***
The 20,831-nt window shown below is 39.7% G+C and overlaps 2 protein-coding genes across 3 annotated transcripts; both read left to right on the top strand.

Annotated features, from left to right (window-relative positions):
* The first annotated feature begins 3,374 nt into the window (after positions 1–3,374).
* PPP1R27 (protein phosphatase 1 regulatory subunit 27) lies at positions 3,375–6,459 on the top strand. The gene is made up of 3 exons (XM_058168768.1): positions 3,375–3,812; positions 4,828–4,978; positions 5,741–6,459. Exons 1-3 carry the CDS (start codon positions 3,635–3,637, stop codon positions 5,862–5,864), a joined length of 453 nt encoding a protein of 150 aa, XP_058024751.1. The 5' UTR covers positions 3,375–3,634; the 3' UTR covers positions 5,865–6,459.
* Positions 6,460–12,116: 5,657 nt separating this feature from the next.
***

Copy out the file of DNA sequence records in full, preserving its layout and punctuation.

The 20,831-nt window shown below is 39.7% G+C and overlaps 2 protein-coding genes across 3 annotated transcripts; both read left to right on the top strand.

Annotated features, from left to right (window-relative positions):
* The first annotated feature begins 3,374 nt into the window (after positions 1–3,374).
* PPP1R27 (protein phosphatase 1 regulatory subunit 27) lies at positions 3,375–6,459 on the top strand. The gene is made up of 3 exons (XM_058168768.1): positions 3,375–3,812; positions 4,828–4,978; positions 5,741–6,459. Exons 1-3 carry the CDS (start codon positions 3,635–3,637, stop codon positions 5,862–5,864), a joined length of 453 nt encoding a protein of 150 aa, XP_058024751.1. The 5' UTR covers positions 3,375–3,634; the 3' UTR covers positions 5,865–6,459.
* Positions 6,460–12,116: 5,657 nt separating this feature from the next.